Say “NO” to Lone Tree’s Proposed Massive 66% Sales Tax Increase

A 66% increase in your city sales tax? In her Op-Ed Say “NO” to Lone Tree’s Proposed Massive 66% Sales Tax Increase, author Kim Monson explains that because of COVID policy decisions people are hurting, businesses have suffered and kids have lost a year of learning. Now is not the time to increase the cost of school supplies, household items and the items that individuals purchase online.

Now is not the time to increase taxes on families, young people, our seniors and our neighbors. Increases in sales taxes hurt those who are trying to get ahead or living on fixed incomes, the most.

As a former city councilwoman in Lone Tree, Colorado, I was shocked to learn via an online presentation by the Lone Tree mayor and city council that they are proposing a massive 66% increase of the Lone Tree City sales tax. The mayor is advocating for this with the “it’s just a penny” rhetoric and that Lone Tree has not raised its’ sales tax rate since 1995.

Lone Tree’s total sales tax rate is 6.8125%. This is comprised of 2.9% state sales tax, 1% county sales tax, 1.8125% Lone Tree sales tax (.3125% is dedicated to paying off the debt incurred in building the arts center and improvements at the local South Suburban pool) and 1.1% RTD sales tax. A one penny increase in Lone Tree’s sales tax, net of the .3125% that has a specific purpose, is 66%.

While politicians, bureaucrats and interested parties (PBIs) opine that Lone Tree needs to increase the sales tax rate because it hasn’t been raised since 1995, they omit three key points. First Lone Tree’s population has grown from about 3000 people at incorporation to almost 13,000. That is over a 400% increase in population which equates to a lot more people paying sales tax. Also, the cost of goods and products have increased over the years so people are paying sales taxes on higher prices for goods and products thereby paying more in sales tax. And now Lone Tree collects sales tax on your online purchases. Again, increasing sales tax collections to the city.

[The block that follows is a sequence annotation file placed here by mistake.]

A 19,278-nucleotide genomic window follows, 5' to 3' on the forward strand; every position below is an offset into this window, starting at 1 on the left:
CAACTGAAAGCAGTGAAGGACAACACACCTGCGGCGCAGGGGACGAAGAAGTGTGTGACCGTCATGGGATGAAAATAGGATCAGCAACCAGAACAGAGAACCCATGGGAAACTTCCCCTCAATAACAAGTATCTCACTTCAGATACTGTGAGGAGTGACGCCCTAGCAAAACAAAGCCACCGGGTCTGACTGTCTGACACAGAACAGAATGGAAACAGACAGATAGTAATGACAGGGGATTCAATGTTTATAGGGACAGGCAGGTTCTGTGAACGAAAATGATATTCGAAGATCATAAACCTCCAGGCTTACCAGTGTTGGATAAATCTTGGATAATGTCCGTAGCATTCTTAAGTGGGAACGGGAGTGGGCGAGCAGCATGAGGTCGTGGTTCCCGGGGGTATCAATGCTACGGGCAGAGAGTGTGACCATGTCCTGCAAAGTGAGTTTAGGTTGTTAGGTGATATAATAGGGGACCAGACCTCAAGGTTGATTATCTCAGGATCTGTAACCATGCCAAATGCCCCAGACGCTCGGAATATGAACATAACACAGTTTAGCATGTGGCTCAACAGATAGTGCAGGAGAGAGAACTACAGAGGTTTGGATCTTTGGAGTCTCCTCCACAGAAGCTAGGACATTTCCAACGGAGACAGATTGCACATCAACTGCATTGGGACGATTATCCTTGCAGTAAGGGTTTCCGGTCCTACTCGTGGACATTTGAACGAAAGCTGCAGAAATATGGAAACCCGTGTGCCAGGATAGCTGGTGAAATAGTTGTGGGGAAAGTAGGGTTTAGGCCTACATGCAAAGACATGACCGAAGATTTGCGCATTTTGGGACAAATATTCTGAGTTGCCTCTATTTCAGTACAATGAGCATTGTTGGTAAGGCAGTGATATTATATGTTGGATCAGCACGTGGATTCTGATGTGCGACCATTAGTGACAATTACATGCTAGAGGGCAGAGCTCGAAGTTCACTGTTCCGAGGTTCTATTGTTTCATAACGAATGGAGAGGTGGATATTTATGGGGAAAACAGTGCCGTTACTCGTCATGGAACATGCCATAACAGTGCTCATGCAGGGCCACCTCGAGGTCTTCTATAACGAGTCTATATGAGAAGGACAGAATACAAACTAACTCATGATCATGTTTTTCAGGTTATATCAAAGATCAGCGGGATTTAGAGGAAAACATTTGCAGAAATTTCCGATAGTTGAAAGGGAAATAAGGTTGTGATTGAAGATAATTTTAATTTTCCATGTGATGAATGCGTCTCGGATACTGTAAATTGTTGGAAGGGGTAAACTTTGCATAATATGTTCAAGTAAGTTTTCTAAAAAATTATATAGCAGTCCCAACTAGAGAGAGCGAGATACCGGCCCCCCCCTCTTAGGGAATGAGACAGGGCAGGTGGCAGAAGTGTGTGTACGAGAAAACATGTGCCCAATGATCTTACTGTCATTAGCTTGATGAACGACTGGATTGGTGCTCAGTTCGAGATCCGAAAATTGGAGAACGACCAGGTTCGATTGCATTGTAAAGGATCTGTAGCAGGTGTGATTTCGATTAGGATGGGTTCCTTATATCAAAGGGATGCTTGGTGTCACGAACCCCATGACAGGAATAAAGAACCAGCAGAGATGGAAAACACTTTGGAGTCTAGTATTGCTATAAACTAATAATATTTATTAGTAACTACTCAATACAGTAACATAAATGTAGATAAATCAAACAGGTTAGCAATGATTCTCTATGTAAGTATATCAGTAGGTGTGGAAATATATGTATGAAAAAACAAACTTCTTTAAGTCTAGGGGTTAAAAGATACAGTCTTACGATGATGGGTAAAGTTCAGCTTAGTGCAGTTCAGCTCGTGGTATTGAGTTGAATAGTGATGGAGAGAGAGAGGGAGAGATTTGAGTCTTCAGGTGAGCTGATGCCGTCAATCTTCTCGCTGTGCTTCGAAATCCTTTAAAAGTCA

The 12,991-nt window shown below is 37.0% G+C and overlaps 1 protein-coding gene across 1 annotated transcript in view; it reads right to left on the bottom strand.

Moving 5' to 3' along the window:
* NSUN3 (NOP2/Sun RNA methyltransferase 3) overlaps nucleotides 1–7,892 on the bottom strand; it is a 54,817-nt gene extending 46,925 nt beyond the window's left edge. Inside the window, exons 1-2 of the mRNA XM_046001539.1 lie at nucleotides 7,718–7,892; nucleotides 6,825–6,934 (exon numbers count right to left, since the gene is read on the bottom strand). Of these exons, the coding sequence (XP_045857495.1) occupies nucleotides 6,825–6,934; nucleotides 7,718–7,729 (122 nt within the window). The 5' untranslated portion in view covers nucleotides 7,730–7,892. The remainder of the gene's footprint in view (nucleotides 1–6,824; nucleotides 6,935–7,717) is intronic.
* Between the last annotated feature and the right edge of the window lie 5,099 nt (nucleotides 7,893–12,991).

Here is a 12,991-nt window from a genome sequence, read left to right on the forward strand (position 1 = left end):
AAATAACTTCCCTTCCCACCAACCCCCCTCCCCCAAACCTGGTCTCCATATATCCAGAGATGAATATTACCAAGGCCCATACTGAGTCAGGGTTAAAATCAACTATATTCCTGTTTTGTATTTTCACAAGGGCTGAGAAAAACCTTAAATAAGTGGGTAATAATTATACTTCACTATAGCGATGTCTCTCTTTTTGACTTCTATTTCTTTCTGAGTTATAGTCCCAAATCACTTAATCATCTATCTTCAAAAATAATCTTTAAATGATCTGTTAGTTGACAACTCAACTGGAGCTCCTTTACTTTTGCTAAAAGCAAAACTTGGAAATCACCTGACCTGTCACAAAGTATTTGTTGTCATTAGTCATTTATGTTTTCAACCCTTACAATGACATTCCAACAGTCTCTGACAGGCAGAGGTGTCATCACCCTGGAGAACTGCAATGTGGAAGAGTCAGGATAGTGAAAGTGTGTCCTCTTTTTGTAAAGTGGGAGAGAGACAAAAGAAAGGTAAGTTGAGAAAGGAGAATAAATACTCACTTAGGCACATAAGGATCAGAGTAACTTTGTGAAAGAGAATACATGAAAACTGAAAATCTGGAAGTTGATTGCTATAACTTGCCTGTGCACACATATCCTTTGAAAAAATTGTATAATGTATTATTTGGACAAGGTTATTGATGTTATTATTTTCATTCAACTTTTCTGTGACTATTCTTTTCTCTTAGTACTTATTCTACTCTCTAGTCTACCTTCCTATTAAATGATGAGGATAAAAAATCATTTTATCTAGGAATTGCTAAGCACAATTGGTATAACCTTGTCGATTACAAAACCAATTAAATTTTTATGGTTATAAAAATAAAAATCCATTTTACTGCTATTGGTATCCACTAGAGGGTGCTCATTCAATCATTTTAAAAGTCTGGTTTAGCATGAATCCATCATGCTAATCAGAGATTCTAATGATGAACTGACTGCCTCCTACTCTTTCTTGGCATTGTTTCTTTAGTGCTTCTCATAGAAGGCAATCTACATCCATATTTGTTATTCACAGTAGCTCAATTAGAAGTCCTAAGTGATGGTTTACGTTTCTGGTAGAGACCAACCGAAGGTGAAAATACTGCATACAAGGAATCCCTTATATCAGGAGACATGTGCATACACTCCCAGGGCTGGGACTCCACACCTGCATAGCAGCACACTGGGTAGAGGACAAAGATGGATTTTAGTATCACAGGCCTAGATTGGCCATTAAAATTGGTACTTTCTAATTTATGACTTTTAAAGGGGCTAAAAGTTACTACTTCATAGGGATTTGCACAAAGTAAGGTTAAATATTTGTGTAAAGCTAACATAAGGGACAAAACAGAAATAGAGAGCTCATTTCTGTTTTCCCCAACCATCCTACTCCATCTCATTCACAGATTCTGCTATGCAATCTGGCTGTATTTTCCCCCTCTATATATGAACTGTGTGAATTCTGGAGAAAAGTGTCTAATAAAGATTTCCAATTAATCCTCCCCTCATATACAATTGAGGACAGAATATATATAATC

Lone Tree is a favorable place to shop and dine because our sales tax rate is lower than most municipalities in the metro area. That is a good thing. People are rational economic actors and many will make choices to shop and dine in localities with lower taxes. My neighbor mentioned a friend who drove from north Denver to buy her television at the Lone Tree Costco so that she would pay less sales tax. If Lone Tree raises sales tax rates, that incentive for people goes away. The economic principle of “if you want less of something, tax it,” applies here.

People are hurting. Many kids have lost a year of learning. Businesses were shut down during the COVID-19 policy reactions. Many businesses have closed. Now is not the time to institute a huge 66% city sales tax increase on school supplies, household items, clothing and the products that are delivered to your front door via online shopping.

Lone Tree facilitated the construction of the $6.8 million pedestrian bridge that spans Lincoln. Many hard-working individuals question such a lavish expenditure. Lone Tree must tighten its’ belt like the rest of us, re-assess the sales tax share-back arrangements with certain businesses and entities, and re-assess spending on capital projects.



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